The Canadian Food Inspection Agency (CFIA) has confirmed that a small poultry flock in the Comox Valley has tested positive for the highly pathogenic H5N1 avian influenza virus, which is the first case on Vancouver Island.
The infected premises has been placed under quarantine by the CFIA, and B.C.’s Ministry of Agriculture and Food has notified producers within a 12-kilometre radius about the positive test results.
In Merville at the MARS Wildlife Rescue Centre where birds are the focus of care, staff are worried about them and others that could be brought in.
“Honestly it was incredibly stressful yesterday,” said Kiersten Shyian, Assistant Manager of Wildlife Rehabilitation. “Me and my colleague kind of just had to stop and sit down and just think about it and say it’s here like we need to get moving on this now.”
B.C.’s Ministry of Agriculture and Food has notified producers within a 12-kilometre radius about the positive test results.
“We have orders that have been put in place by our Deputy Vet here in British Columbian requiring commercial flocks and anything over 100 to be kept indoors and we also have an order against co-mingling of birds and this addresses things like poultry swaps or auctions,” said Lana Popham, Minister of Agriculture.
Backyard flocks have become increasingly popular on Vancouver Island. Jacquie Kinney has had one for a few years and is now taking her own precautions against the virus.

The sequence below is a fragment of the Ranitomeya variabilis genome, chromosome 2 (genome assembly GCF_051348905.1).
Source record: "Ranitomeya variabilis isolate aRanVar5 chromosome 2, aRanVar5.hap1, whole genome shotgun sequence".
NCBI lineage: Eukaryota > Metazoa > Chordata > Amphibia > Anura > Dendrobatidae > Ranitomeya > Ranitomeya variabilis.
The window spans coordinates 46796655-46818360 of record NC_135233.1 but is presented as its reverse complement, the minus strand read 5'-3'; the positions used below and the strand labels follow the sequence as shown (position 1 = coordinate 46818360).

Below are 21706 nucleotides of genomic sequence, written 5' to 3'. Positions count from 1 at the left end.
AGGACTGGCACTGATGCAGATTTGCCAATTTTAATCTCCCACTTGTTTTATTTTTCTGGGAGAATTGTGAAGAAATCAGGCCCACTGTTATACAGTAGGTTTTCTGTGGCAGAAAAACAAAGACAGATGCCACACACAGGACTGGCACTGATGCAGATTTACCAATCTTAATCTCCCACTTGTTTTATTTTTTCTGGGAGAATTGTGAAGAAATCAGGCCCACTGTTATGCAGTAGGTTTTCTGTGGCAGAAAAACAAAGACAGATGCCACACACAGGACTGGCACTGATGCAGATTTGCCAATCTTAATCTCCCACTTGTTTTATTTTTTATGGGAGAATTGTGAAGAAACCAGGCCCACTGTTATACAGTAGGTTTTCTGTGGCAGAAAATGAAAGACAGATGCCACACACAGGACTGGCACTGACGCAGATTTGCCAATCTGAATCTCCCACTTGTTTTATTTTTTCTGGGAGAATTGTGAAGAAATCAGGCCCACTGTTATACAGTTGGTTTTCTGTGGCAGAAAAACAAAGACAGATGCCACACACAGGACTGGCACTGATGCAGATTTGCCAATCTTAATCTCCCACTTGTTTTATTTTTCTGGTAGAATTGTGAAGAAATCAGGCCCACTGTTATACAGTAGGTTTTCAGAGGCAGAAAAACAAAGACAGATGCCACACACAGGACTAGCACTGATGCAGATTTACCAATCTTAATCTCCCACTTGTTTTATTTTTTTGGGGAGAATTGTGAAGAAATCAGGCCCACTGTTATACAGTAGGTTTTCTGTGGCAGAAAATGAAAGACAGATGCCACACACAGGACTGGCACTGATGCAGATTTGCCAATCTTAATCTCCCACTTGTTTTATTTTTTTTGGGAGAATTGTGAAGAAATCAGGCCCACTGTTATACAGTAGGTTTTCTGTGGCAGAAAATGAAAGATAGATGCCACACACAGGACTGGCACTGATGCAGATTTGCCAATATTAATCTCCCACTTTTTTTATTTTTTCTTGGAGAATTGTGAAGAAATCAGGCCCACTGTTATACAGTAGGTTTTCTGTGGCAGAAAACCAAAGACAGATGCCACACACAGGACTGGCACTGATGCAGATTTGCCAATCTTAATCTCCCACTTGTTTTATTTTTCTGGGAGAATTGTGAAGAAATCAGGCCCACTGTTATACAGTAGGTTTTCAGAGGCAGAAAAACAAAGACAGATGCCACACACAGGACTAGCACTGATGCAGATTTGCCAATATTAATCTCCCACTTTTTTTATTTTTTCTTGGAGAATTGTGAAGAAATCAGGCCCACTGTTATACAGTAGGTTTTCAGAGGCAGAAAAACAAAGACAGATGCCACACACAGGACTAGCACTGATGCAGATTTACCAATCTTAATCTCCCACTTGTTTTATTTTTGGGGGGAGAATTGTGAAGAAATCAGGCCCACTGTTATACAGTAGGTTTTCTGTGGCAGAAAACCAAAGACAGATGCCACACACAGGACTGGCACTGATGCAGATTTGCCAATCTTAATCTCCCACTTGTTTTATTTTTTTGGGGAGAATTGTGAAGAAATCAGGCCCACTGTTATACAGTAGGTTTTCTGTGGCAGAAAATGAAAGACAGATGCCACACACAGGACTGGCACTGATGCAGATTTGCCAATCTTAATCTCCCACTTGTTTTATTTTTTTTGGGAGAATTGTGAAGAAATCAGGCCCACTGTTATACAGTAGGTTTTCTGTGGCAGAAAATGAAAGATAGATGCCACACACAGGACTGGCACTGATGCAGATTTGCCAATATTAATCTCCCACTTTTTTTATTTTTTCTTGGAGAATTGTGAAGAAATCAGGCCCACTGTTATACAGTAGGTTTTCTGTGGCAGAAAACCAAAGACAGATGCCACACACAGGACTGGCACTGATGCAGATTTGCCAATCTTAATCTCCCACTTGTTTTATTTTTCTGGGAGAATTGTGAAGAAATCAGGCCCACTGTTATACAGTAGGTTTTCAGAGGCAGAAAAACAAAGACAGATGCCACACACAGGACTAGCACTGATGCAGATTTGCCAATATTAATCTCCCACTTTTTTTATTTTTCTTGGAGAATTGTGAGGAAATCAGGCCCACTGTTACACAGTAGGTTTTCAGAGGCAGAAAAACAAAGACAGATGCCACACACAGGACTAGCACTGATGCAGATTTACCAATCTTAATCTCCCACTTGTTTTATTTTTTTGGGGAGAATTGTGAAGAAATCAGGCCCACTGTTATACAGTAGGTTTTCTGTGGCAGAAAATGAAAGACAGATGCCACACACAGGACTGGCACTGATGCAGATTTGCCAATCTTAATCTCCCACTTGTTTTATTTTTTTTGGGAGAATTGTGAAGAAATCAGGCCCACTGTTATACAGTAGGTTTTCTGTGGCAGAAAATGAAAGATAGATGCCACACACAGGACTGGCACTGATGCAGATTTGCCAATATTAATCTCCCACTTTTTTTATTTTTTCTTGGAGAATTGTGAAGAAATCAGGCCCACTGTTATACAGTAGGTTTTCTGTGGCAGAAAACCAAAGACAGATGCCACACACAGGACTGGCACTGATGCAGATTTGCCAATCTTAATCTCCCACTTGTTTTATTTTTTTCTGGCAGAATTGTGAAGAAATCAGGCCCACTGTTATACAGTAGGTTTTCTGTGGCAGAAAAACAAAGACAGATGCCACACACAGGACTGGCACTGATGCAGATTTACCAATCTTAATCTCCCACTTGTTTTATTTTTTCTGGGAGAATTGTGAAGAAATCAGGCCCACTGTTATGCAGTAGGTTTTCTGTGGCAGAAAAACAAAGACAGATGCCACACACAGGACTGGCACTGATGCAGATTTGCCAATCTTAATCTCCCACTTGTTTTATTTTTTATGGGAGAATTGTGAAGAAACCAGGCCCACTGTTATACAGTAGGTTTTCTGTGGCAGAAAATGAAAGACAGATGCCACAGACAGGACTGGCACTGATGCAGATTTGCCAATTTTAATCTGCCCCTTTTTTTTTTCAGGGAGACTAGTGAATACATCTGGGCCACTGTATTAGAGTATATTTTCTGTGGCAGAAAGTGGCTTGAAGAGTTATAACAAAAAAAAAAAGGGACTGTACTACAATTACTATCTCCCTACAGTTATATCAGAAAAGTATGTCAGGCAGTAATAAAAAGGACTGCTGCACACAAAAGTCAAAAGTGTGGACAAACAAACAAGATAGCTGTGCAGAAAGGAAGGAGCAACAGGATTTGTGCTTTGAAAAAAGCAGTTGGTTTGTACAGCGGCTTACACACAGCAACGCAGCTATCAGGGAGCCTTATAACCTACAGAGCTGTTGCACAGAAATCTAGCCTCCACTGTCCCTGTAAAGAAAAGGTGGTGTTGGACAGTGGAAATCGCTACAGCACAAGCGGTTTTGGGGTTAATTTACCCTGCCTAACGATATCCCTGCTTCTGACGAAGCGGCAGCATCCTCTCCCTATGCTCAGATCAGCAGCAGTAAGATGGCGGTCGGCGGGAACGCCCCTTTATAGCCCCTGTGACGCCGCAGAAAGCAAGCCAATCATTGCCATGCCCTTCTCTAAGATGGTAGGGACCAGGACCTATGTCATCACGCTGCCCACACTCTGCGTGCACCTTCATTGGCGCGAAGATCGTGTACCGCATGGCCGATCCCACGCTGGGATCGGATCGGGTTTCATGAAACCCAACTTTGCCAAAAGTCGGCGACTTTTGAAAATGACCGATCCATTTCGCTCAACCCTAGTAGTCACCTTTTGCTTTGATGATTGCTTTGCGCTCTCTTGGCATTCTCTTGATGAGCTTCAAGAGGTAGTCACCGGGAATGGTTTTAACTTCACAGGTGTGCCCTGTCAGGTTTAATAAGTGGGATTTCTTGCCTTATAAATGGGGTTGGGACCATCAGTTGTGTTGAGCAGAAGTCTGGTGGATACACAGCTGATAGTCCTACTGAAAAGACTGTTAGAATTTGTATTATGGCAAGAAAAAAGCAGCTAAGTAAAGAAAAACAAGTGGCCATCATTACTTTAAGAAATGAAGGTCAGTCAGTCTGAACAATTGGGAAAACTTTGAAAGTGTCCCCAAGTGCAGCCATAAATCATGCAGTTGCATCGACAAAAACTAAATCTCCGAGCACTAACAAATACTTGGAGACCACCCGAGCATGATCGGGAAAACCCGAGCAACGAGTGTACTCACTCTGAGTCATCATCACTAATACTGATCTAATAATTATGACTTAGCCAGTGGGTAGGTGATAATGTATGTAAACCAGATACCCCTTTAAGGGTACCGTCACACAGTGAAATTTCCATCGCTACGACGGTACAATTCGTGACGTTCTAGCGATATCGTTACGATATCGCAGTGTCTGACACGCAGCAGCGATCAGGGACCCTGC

“Mostly just keep them away from wild birds, so in this case just keeping them undercover in their coop because in normal years we’ve just let them roam around the back yard,” Kinney said.
She is also heeding the advice from experts to remove birdbaths and bird feeders to prevent birds from mingling.
Other official suggested measures include eliminating or reducing opportunities for poultry to encounter wild birds, reducing human access to the flock and increasing cleaning, disinfection and sanitization of all things (including clothing and footwear) when entering areas where flocks are housed.
Back at MARS, they’re asking people to call before bringing any injured or sick wildlife to the centre, adding it could even be hard to tell if a bird has avian flu.
“It is more likely to affect things like water foul, sea birds and raptors and the water foul are usually not showing signs of the disease,” added Shyian.
Some possible signs of the virus are neurological issues, or a discharge from the nose, ears, vent, throat or mouth. And you should not a suspected sick bird with your bare hands.
The first confirmation of H5N1 in B.C. poultry was at a commercial producer in the Regional District of North Okanagan in mid-April.
Avian influenza is a federally regulated disease and the CFIA leads the investigation and response with provincial support for testing, mapping, surveillance and disposal.
Wild birds have also tested positive for H5 strains of avian influenza in or near 100 Mile House, Bowen Island, Chilliwack, Kelowna, Metro Vancouver, Vanderhoof and Williams Lake.
The Wild Bird Mortality Investigation Program toll-free hotline, 1 866 431-2473, accepts reports of dead wild birds from the public.